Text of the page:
BDUK and commercial costs the same, sort of, the cost of deployment model (Q166 from PAC 2013) which they used is the same as the commercial. A carefully worded reply, cost of deployment need not include all tangible CAPEX or an fixed tangible CAPEX cost, which PAC never requested clarification of. Which anyone could reasonably expect the tangibles to be variable based on volume purchased. And these model costs still would not account for efficiency savings from improved deployment methods post bid…

    • @TheMANstan, we are not talking small amounts here, it is nearly half and this is before the BT capital contribution.

      If we take off a BT capital contribution of £50 a premise passed and using an average of 200 premises (Rutland might be 231), we will be still a little above the NI 2010 subsidies of £12.5k for each of the first 1268 cabinets, which might be expected if we allow for Belfast and Derry installs, but 70% of cabinets were in rural.

      Is BT Group planning to tell its shareholders the £400-£500m ‘savings’ across all BDUK projects (+BT’s capital contribution if extracted) will now be spent with INCA members as BT has not resourced for installing FTTP clusters?

    • TheManStan

      Yes, but the smaller the area the more a significant change in costs is magnified. It would only take a few areas of deployment being significantly cheaper to affect overall costs. In this instance very conceivably the decisions not to pursue FTTP so heavily, which likely was originally programmed, will have made the drastic change…

    • TheManStan – it is a handover point worth of cabinets, so the costs not surprisingly are similar to the total average costs identified by the NAO findings in January.

      If BT wish to publicly put forward FTTP as a reason for the inflated cots, that can be easily disproved in this particular case.

      What is important is whether BT can re-state its ambition for rural connectivity or lose what will be substantial funds, greater still possibily if there is any ambiguity on the BT capital contribution required by the state aid conditions.

    • TheManStan

      I don’t think the decision was based on entirely on cost, but on a combination meeting timelines and coverage goals… if FTTP had been retained do you think timelines and coverage goals as they stand would have been met?

    • @TheManstan – knocking cabinets in had been mastered by 2012 (salute), so meeting the target was always going to be met. Even the progress on FTTP in Cornwall showed it was possible (another salute) but BT needed to tool up with a pretty significant number of apprentices in 2012. But no plan emerged, instead we got the use of confidentiality agreements and proxy costs divorced from what was already well known from BT’s own press releases and presentations.

      Rather than that £400-£500m now ending up in some unknown investment fund, there would have been plenty of scope to add more, perhaps in the fixed line access cost settlement but it was there povided the resource was available.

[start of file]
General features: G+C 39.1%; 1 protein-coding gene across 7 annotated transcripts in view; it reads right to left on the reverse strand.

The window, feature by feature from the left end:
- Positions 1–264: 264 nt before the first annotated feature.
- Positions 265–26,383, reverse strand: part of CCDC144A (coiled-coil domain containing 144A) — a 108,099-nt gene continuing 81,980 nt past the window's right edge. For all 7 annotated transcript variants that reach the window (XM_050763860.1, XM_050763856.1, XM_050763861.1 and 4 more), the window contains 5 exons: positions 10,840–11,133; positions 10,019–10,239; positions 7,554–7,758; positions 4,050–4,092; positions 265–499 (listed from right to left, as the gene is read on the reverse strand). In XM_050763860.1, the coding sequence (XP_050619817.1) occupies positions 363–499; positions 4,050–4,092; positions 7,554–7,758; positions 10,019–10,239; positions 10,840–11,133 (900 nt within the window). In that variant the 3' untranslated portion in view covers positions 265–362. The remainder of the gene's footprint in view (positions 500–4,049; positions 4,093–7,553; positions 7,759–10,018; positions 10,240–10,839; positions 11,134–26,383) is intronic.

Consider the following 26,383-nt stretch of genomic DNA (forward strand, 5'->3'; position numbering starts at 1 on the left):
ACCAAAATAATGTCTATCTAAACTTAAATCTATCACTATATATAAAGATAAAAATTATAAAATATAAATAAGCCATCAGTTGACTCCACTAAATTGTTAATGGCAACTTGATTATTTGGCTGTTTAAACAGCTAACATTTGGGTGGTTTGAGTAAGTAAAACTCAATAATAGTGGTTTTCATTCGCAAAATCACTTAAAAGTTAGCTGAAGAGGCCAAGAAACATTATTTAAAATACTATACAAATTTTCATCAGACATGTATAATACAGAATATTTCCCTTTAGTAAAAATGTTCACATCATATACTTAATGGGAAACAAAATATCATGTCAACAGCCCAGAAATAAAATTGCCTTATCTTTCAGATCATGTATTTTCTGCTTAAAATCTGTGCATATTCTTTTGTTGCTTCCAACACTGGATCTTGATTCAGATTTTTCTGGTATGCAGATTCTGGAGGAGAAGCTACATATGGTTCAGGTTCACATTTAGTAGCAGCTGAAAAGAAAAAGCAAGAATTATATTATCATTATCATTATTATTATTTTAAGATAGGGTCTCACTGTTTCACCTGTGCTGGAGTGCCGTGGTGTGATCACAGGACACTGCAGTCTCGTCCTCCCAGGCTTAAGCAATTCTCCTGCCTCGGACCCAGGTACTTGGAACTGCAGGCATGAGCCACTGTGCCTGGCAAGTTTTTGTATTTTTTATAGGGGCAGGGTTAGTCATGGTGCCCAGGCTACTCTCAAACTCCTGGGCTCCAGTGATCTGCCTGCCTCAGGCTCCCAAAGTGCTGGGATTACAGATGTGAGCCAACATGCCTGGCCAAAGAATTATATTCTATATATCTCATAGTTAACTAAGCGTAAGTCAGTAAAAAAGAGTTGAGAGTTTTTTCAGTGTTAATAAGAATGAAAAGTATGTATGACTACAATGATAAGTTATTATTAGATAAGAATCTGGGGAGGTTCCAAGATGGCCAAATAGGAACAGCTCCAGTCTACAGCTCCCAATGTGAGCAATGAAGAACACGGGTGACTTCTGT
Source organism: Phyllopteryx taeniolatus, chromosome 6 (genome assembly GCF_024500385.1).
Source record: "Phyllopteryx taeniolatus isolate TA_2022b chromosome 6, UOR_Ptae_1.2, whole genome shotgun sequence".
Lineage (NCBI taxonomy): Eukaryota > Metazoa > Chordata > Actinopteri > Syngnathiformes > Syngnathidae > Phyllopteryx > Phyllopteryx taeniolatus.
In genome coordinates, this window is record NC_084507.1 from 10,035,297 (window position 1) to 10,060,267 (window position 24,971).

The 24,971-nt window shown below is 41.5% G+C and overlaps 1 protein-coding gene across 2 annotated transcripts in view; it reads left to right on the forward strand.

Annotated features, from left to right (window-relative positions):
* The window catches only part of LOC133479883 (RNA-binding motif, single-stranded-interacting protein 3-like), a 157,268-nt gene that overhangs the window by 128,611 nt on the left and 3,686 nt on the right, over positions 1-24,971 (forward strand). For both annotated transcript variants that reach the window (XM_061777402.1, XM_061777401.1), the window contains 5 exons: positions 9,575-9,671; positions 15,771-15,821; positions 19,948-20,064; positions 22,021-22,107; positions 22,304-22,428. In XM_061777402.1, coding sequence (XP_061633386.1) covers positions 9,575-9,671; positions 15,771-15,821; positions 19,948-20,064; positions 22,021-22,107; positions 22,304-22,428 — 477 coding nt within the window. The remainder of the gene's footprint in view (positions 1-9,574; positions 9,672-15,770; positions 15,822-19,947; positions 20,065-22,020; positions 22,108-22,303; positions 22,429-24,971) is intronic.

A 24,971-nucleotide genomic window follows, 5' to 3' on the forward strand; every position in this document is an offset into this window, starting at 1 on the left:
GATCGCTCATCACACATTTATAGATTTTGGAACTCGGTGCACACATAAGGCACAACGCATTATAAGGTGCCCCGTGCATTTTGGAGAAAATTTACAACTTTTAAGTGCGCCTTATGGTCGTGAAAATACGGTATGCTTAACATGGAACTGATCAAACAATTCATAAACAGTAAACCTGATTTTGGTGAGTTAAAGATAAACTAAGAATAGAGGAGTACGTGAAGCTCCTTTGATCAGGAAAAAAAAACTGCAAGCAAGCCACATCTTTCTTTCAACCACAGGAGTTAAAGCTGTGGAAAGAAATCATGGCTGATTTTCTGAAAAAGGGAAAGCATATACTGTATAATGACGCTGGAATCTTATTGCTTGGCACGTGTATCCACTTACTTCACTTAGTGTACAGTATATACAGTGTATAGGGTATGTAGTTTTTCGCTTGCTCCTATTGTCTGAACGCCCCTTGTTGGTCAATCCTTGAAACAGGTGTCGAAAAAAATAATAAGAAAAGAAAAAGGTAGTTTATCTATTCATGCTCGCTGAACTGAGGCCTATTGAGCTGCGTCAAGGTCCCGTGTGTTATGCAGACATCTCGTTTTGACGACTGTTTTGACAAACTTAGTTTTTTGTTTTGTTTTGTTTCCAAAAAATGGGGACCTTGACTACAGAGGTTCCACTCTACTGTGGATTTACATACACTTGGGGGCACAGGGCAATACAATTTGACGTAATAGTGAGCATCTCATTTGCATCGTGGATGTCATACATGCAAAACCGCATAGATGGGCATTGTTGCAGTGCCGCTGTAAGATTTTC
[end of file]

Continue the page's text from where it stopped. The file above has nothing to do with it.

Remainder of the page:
There is some success in the programme but much more to be had.

    • TheManStan

      Yes, it is possible but with how much of the fibre trained personnel pool?
      If you try and train people on the job expect productivity to drop, the alternative is pull them from the active workforce, but who will train them? The engineers capable of training and having experience, which again pulls people from the field.
      BTOR simply doesn’t have enough of it’s engineering pool trained up for nationwide roll-out of fibre…

    • @The Man Stan, it looks like the full BDUK programme should be a £8.5m a week of effort, but the 200 cabs a week cost £5m a week with FTE of 4.5k to 5k being charged including contractors, although the billing looks to be £7m a week, with uSC premiums, loans and places like Wales which is paying the proxy costs.

      Although BT will meet the service level, it will not meet the expectation given the budget available.

      The resource issue must have been visible in 2012, as the monies were gathered to meet the ambition of best in Europe.

    • TheFacts

      @TMS – in many places contractors reshell cabs, install FTTC cabs, tie cables, fibre duct, fibre and joint fibre.

      Are enough contractors available?

      @NGA – what’s the typical contractor cost?

    • themanstan

      Expectations and contractual requirements are 2 very different things, from the evidence I see BTOR is aiming to achieve contractual goals and time scales…

    • @themanstan – it looks that way, but it creates a problem. Of the £1.7bn Gov + £353m BT capital, -30,000+ cabs, ho and fibre paths, including submarine cables will take the first £900m, which will meet any service level you like but leave many many gaps to be disputed.
      Handing money back to some illusive investment fund while disputing BT’s capital contribution seems to be the default plan as there is no resource to keep projects moving. BT Group will wish to contract at even higher rates for the harder to reach areas even though this is state aid. Events at CDS look odd playing this matter out.
      BT also risks being sued by excluded communities who will point to the representations made by BT (investment and costs) and make the case they were excluded from any planning processs because of those representations.
      OR probably need another 1,500-2,000 boots on the ground training the next generation of fibre engineers. BT will be forgiven for being late but not if you fail to try.

    • TheFacts

      @NGA – How do you calculate the number of engineers required by OR? As I said above, contractors are used extensively.

      A community could not sue BT, they are contracted to a county.

    • TheManStan

      Agree, if BTOR meets the contractual requirements there will no grounds for any court case against BT. The only issue they could take up would be with the local authority, for not putting in contingency deployment plans into the contract…

    • TheManStan